A teenage boy in Massachusetts was suffering from undiagnosed psychosis when he raped his high school math teacher and fatally stabbed her, his lawyers told jurors Monday on the first day of his murder trial.
Philip Chism, now 16, is being tried as an adult in Salem Superior Court where he is facing murder charges over the Oct. 22, 2013 death of Colleen Ritzer in Danvers when he was just 14.
“It’s going to be really hard to listen to this,’’ Chism's attorney Denise Regan told jurors. “It’s going to be challenging and heartbreaking. But the real work of this is to figure out the terrible landscape of a young boy’s mind in the months and days and weeks before this terrible event.’’
Chism assaulted 24-year-old Ritzer in the school bathroom where he slashed her legs, slit her throat with a box cutter and raped her, said Essex Assistant District Attorney Kate MacDougall. He then took her body into nearby woods and violated her corpse with a tree branch, before leaving a note on her body that read “I hate you all.”
Police found Chism after midnight wandering a desolate farmland highway walking aimlessly north after his mother reported him missing.
Officers described him as “strange” and said he didn’t make eye contact. An officer asked Chism if he had anything on him that could hurt them. He said yes and opened a wallet exposing the bloodied box cutter.
“Whose blood is this?” asked the officer.
“The girl’s,” he said.
“Where is the girl?”
“In the woods.”
“If we find her, can we help her?”
Acknowledging her client had done "unspeakable things,” Chism's attorney Denise Regan said he was suffering from undiagnosed psychosis at the time of the killings that caused him to hallucinate and left him depressed and anxious.
"Why did a 14-year-old boy, well behaved, quiet, one month into high school, do these terrible things?" said Regan. "The answer is he was severely mentally ill. He was suffering from psychotic disorder since age 10."
Chism told a psychiatrist hired by his attorney that voices had pushed him to kill the teacher, who was popular among students. He was treated for psychosis by Worcester Hospital and prescribed anti-psychotics after his detention, which was the first time he was ever treated for his illness, said Regan.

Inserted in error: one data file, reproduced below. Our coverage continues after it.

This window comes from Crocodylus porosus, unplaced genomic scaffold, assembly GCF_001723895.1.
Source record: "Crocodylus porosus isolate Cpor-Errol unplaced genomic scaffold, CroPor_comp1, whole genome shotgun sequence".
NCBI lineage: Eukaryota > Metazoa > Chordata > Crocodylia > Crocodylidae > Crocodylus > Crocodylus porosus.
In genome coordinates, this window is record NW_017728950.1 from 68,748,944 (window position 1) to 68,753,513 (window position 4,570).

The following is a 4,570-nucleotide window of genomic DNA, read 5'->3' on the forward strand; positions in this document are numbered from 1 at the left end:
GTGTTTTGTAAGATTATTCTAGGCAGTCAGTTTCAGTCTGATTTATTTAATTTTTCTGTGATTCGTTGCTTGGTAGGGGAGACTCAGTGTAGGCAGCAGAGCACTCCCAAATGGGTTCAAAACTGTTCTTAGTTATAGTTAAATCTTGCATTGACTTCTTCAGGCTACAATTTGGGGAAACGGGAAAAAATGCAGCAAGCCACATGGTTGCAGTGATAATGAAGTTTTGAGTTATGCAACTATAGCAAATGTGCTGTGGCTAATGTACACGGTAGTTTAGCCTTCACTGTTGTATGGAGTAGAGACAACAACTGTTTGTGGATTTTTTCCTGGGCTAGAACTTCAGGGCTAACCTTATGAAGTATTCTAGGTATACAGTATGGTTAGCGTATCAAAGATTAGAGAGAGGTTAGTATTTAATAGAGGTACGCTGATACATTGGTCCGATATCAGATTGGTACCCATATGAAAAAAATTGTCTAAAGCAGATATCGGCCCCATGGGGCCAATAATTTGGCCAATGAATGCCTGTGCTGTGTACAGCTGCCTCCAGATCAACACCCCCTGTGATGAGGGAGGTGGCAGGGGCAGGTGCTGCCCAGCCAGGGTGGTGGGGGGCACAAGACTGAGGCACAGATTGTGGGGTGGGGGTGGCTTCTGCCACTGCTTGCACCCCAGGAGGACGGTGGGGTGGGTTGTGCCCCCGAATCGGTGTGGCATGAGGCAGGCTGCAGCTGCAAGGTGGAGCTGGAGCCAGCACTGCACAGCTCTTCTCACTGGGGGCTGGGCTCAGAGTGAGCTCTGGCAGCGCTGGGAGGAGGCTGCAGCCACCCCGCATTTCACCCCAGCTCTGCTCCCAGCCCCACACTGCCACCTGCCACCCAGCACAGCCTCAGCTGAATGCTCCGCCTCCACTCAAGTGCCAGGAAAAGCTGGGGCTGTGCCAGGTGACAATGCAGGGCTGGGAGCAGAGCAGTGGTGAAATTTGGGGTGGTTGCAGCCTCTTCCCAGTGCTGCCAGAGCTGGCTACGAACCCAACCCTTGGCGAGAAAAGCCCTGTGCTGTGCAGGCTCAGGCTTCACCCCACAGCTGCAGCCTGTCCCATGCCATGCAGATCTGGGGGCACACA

A psychiatric examination found him competent for trial on Nov. 4.
In court Monday, with Ritzer's mother sitting slumped in the front pew, Regan described the event as a psychotic episode.
His maternal grandmother and maternal aunt have also been diagnosed with psychosis and cycled in and out of hospitals for treatment several times, she said.
“He could maintain the fiction that everything was fine,” said Regan. “No one was asking what was going on inside of him."
In 2013, Chism's parents divorced and he moved with his mom from Tennessee to Danvers, Massachusetts, about 20 miles north of Boston. He continued soccer at Danvers High School, but students noticed he transformed from being friendly to quiet and isolated.
Just a day before the killing, a friend on the soccer team observed Chism staring off into space and said he wouldn’t respond to people who were talking with him. Team players said he was “emotionless” when he scored goal.
On the day of the killing, a friend became concerned and asked Chism what was wrong. The teenager didn’t respond and walked away.
In math class that afternoon, Chism was listening to music through earbuds and drawing instead of paying attention to Ritzer’s math lesson, said Regan. The teacher kept prodding him to pay attention, but he continued to listen to music, a coping mechanism for many people with psychosis, his attorney said.
Chism went to Ritzer’s classroom after school where she held a tutoring period for any students who wanted extra help. Ritzer, who was on a committee of teachers assigned to help freshmen adjust to high school, asked Chism friendly questions about Tennessee and how he was adjusting to Danvers. Chism became more and more tense, said Regan. At points, another student in the class noticed him looking out the window and mumbling as Ritzer talked.
When the tutoring period ended, Chism followed Ritzer into the women’s bathroom, wearing a hooded sweatshirt and mask, and holding the box cutter. He assaulted her for 11 minutes, slashing her body so deeply that he hit her vertebrae, said McDougall. He then discarded her body in the woods, she said.
Surveillance footage from the school shows Chism running in and out of school for about an hour and a half after killing Ritzer, said Regan. At points, the teenager can be seen barefoot and covered in blood.
The trial is expected to last through December.
Chism has also pleaded not guilty in Suffolk County to charges that he attacked and tried to kill a woman working at the Department of Youth Services facility in Boston, according to the Suffolk County District Attorney’s office.
He is expected to face trial for those charges after the murder case is resolved.
Leticia Miranda is a retail reporter for BuzzFeed News and is based in New York.
Contact Leticia Miranda at firstname.lastname@example.org.
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